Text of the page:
Your browser is out-of-date!

Update your browser to view this website correctly. Update my browser now


Nationwide Group Expects A Strong 2002

Seeing a real opportunity for growth in consumer electronics, an expected $500 million more in annual sales from the addition of Retail Dealers of America (RDA) and the imminent debut of a new consumer Web site (see p. 14), the Nationwide TV & Appliance buying group was rather upbeat at its PrimeTime meeting.

And sales were strong in both major appliances and consumer electronics through the fall and into the New Year for Nationwide’s members, so director Ed Kelly couldn’t help but smile at his group’s good fortune during the meeting at Disney’s Coronado Springs Resort, here.

With the addition of RDA, which also brings about 310 dealers and about 400 more locations, Nationwide now has more than 5,600 storefronts, 2,200 members and “probably more than $8 billion in sales,” Kelly said.

RDA, which joined Nationwide days before the meeting (TWICE, Feb. 11, p. 1), will now operate as the BrandDirect Southwest division. When asked how the new division was going to be brought into the Nationwide umbrella, Kelly said philosophically, “You can’t change everyone, but you can show new concepts and benefits to new members. You can’t be a dictator.”

He clearly doesn’t have to be, as Kelly happily reported, “Sales were still good in January, but February was softer. Our only problem is that in consumer electronics we can’t get enough inventory.” In fact sales have been so strong in recent months, “More and more of our members say they are planning to open new stores. Overall we see a stronger business.”

New member and industry veteran Charles Palko, president of Appliance Depot Electronics, Sarasota, Fla., agreed with the positive view. “Independent dealers are getting stronger. People in business now weathered the storm. The expansion of nationals made independents stronger, not weaker. [Independents] have improved their operations to compete.”

Elly Valas, executive director of North American Retail Dealers Association (NARDA), who also attended the show, noted, “So far it looks like we will have a strong first half. Consumers now must upgrade their [CE and appliance] purchases, and want to. Housing sales are still good. Interest rates are in line. So it looks like we will have a strong first half. The only unknown is unemployment and, God forbid, if there is another terrorist attack.”

Clearly Kelly and Nationwide see consumer electronics as a growth opportunity for the first time in a long while. “In consumer electronics digital products are clearly driving the business. We don’t know how big the business will be for us this year, but we have to prepare for it,” Kelly said.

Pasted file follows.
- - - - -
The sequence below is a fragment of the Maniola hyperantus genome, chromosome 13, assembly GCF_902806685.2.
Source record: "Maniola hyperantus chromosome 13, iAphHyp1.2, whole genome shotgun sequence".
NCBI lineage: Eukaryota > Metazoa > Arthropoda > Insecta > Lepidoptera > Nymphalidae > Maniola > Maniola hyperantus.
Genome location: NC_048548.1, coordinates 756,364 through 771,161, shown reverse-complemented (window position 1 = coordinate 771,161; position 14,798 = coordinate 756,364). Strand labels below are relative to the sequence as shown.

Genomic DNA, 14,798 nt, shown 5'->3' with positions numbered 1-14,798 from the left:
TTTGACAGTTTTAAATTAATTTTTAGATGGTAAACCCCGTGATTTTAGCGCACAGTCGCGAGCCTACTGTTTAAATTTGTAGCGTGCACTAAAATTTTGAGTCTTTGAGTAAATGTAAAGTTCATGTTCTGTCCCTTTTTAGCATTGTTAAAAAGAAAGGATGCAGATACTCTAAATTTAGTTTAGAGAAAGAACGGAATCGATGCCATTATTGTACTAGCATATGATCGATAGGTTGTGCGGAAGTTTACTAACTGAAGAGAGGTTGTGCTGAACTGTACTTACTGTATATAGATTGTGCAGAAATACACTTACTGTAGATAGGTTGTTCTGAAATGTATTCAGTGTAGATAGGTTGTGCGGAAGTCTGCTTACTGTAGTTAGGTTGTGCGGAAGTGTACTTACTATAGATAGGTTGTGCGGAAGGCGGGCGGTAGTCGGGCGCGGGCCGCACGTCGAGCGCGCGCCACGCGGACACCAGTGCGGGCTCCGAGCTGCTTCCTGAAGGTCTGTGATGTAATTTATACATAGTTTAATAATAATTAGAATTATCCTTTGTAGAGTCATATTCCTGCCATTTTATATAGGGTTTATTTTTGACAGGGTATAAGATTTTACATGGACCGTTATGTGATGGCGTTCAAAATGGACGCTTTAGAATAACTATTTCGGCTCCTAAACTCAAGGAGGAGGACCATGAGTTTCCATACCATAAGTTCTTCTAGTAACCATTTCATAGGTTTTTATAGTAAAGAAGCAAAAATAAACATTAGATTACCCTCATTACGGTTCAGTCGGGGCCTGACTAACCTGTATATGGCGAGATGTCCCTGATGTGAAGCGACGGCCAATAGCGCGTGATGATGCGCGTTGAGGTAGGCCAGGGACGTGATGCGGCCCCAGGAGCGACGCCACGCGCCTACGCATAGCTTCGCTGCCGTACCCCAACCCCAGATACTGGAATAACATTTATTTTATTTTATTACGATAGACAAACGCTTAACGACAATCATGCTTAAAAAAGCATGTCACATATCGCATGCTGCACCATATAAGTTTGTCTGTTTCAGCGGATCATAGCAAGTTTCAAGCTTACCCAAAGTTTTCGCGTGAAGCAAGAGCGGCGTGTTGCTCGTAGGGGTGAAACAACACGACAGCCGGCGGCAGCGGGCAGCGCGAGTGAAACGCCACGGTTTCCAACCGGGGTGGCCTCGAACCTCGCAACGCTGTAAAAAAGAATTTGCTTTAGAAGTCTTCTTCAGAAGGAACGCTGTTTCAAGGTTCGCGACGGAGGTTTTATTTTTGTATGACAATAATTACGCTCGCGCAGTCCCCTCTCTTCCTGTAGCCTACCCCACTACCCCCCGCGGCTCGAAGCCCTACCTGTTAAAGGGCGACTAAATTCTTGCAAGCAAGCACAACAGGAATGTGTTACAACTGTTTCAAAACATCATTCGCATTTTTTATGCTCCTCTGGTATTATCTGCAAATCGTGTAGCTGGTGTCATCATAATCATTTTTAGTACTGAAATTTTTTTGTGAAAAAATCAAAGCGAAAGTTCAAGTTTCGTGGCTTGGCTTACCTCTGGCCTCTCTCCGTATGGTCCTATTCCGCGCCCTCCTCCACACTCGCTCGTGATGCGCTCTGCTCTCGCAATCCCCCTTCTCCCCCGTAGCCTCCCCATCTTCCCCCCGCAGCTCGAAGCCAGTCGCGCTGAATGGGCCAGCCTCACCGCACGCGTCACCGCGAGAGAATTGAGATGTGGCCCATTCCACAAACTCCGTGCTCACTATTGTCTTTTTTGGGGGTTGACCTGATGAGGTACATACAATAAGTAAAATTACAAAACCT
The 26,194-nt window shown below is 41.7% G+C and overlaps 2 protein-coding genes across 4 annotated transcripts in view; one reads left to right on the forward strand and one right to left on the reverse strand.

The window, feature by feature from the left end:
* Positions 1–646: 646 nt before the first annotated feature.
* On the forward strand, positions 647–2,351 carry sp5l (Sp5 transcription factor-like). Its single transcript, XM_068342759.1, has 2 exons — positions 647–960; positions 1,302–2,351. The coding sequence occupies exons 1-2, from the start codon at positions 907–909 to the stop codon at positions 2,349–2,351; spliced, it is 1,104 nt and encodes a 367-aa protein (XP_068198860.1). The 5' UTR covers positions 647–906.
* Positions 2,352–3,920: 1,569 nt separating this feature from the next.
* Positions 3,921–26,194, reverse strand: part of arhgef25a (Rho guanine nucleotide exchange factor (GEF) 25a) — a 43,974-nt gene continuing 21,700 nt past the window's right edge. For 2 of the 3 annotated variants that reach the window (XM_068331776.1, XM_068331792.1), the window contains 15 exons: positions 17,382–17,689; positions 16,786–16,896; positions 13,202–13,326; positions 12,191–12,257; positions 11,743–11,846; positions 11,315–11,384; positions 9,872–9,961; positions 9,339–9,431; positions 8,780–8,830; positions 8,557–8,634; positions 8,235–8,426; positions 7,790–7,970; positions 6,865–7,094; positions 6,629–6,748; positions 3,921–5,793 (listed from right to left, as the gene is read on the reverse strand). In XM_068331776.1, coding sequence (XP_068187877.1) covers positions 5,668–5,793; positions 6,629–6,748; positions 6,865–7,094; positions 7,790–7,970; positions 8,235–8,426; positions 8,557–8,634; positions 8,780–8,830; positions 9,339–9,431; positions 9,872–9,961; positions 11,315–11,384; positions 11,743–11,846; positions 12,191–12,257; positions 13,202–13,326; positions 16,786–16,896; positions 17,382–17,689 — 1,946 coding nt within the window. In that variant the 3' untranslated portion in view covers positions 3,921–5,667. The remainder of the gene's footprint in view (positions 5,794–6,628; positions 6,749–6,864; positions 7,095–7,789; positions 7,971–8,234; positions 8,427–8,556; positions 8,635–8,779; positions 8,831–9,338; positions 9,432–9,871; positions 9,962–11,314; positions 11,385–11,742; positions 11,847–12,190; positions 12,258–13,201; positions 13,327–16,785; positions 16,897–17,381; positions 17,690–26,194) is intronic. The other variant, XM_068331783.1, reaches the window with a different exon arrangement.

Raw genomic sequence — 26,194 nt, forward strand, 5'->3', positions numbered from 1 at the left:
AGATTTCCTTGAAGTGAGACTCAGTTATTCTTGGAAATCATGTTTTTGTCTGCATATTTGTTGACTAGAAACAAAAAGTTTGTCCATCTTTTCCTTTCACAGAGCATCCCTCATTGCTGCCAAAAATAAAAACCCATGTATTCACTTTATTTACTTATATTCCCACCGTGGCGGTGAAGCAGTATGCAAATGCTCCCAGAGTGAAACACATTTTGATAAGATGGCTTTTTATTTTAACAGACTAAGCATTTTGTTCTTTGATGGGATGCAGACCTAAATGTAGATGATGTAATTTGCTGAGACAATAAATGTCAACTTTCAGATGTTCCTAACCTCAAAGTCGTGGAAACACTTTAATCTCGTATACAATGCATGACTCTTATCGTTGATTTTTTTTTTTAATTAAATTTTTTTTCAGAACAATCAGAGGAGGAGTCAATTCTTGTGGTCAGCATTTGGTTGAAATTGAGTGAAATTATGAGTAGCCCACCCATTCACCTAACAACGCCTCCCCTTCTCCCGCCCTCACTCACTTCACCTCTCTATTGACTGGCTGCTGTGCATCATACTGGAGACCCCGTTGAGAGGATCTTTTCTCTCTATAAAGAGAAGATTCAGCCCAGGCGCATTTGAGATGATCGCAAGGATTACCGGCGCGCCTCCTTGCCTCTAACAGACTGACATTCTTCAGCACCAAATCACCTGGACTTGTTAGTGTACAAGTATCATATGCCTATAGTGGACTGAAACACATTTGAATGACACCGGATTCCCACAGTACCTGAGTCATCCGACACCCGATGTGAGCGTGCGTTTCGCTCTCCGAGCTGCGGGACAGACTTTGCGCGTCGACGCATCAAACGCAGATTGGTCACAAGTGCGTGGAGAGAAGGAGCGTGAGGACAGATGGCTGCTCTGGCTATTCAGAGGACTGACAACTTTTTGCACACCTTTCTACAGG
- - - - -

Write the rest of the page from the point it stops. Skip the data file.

He is so bullish on the CE business that he noted, “We expect a stronger year in 2002 and even better year in 2003. Dollars and units will be up in both years. Consumers are going for higher technology. As more digital products are sold, prices will go down slightly, but still be profitable.”

This is a change for Nationwide, whose mix is major appliance heavy. For instance, in the past Kelly said that appliance sales were from 74 percent to 77 percent of the mix, with CE ranging 18 percent to 20 percent and furniture making up the rest. Currently major appliances are now 66 percent to 69 percent of the mix, CE about 21 percent or 22 percent, and the rest is furniture.

Kelly hastened to point out, “While our appliance mix is smaller than it was, we’ve gained market share, so we have more dollars there than before.”

He added, “Our guys who sell high-end appliances want to sell high-end, digital TVs. Many are planning to change their stores to do it. One of our dealers says 80 percent of his big-screen sales are now digital TVs.”

“The scary thing for us is, are our members prepared to sell these products?” Kelly volunteered. As part of the effort to bring them up to speed the group’s existing Nationwide Knowledge Surfing Learning System is being stressed, Kelly said. Over the last two years 6,200 salespeople at Nationwide member retailers have been trained in 30-hour programs. The backers of the training program include the following: DirecTV, Frigidaire, GE Appliances, Hitachi, JVC, Maytag, Pioneer, Thomson, Toshiba, Whirlpool, Fisher & Paykel, KitchenAid, NSI Protection Plus, Panasonic, Lifestyle Appliances, Philips, Samsung and W.C. Wood.

In appliances, Kelly said that a top manufacturer made a recent presentation to the group illustrating Nationwide’s strength in the marketplace. “While the study showed how well Home Depot and Lowe’s are doing, as a group Nationwide is right up there with Sears. Like Sears, we have selling floors and vendors would rather sell to those stores that have selling floors.”

Still, Nationwide and other buying groups are warily watching Wal-Mart, which is testing major appliances in certain locations. While Kelly said, “It’s too early to tell how they are doing,” he admitted, “Wal-Mart could take a share of the market.”

But he has heard that to curb the price wars that have gone on in major appliances during the last couple of years, Kelly said, “Some manufacturers are planning to differentiate their lines for specific types of retailers.”